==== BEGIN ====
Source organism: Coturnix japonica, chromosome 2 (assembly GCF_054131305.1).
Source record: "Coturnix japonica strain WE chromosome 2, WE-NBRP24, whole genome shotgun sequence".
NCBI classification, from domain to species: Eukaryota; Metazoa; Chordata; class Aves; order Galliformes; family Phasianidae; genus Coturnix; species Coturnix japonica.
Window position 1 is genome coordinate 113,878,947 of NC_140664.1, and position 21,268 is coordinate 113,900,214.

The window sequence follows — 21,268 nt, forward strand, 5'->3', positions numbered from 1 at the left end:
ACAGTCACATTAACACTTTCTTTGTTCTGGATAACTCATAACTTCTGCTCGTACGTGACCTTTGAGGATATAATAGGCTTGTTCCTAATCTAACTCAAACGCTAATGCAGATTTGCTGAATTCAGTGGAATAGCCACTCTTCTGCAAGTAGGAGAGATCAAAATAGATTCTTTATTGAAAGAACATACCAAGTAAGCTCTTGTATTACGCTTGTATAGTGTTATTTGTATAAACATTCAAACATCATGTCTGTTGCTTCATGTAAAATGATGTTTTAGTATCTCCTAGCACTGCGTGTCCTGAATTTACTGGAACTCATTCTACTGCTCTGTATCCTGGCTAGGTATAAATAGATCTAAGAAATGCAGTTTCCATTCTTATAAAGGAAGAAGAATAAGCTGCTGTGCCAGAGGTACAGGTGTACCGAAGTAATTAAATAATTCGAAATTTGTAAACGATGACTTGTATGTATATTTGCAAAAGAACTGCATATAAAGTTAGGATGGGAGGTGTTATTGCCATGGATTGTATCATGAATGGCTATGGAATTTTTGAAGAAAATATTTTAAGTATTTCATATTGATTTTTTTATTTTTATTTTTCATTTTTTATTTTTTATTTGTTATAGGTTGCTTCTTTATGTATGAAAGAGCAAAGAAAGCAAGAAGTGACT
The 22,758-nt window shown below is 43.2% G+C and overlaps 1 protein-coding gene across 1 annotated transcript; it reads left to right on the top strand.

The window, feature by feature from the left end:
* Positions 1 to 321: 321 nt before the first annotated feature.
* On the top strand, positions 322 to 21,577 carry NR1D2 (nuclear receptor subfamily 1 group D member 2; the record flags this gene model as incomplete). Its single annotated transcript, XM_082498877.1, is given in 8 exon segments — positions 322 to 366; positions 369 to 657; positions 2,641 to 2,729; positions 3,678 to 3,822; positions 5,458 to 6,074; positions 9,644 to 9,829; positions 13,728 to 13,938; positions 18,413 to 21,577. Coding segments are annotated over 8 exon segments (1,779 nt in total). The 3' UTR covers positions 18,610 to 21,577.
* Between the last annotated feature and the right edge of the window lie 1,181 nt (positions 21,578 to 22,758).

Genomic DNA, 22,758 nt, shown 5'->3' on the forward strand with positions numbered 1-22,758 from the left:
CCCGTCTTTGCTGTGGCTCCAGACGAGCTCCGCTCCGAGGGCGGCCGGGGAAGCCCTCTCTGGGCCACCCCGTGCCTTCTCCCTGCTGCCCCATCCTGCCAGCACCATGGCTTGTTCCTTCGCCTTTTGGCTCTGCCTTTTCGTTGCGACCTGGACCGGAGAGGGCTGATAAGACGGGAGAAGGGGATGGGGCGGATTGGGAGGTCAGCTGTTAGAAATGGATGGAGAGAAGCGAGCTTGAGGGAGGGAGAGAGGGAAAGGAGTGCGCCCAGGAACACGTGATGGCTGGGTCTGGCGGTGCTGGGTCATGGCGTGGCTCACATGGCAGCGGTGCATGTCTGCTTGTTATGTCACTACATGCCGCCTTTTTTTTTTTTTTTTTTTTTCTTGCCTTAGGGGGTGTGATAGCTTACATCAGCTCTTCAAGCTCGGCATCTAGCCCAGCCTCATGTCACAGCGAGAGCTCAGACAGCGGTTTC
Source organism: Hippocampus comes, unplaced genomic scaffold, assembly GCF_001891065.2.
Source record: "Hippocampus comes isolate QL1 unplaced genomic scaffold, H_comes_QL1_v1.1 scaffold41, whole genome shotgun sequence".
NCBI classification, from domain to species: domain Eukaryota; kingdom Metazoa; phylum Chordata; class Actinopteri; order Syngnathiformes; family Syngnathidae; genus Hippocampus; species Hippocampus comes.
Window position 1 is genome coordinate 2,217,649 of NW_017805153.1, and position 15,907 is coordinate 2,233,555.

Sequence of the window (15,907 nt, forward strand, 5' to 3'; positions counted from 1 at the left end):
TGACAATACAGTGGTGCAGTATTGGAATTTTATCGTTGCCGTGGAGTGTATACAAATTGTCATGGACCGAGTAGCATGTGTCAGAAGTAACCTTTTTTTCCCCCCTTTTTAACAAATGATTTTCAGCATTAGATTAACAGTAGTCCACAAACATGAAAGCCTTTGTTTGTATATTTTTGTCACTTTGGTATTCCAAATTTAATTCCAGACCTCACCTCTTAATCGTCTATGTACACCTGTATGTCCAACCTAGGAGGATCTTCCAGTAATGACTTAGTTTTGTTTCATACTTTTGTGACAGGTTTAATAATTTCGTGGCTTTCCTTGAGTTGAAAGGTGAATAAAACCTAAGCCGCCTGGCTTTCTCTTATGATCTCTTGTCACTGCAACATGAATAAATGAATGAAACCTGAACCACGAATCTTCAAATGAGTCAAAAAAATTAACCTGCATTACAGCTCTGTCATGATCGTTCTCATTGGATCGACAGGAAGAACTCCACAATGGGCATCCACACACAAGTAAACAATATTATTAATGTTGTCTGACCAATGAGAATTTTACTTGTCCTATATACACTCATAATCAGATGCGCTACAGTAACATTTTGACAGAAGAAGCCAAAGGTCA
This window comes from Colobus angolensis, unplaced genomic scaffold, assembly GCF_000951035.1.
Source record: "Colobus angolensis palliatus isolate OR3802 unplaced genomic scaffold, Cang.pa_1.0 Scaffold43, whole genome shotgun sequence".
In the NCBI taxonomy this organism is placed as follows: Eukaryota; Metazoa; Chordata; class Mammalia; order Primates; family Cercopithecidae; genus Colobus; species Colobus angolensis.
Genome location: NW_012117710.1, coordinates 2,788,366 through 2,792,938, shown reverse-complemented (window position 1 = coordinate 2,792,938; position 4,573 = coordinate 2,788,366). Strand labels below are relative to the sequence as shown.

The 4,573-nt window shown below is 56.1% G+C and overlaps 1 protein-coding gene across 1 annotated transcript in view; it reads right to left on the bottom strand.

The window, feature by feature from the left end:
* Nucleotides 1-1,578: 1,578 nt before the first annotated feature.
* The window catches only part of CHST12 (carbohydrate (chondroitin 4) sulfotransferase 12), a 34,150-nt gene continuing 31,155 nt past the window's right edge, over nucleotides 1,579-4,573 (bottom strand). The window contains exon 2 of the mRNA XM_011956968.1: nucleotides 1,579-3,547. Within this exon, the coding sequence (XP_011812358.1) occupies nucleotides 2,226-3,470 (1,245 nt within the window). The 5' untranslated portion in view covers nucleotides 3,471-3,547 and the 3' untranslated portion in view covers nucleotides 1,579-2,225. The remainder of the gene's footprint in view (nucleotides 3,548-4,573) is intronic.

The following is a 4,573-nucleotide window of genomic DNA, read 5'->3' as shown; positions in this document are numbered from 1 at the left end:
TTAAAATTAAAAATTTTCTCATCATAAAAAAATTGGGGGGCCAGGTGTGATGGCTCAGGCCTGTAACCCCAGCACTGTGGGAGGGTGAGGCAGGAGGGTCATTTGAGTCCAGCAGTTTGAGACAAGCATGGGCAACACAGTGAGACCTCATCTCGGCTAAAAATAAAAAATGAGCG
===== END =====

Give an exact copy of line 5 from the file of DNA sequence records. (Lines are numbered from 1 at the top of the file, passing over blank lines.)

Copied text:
The window sequence follows — 21,268 nt, forward strand, 5'->3', positions numbered from 1 at the left end: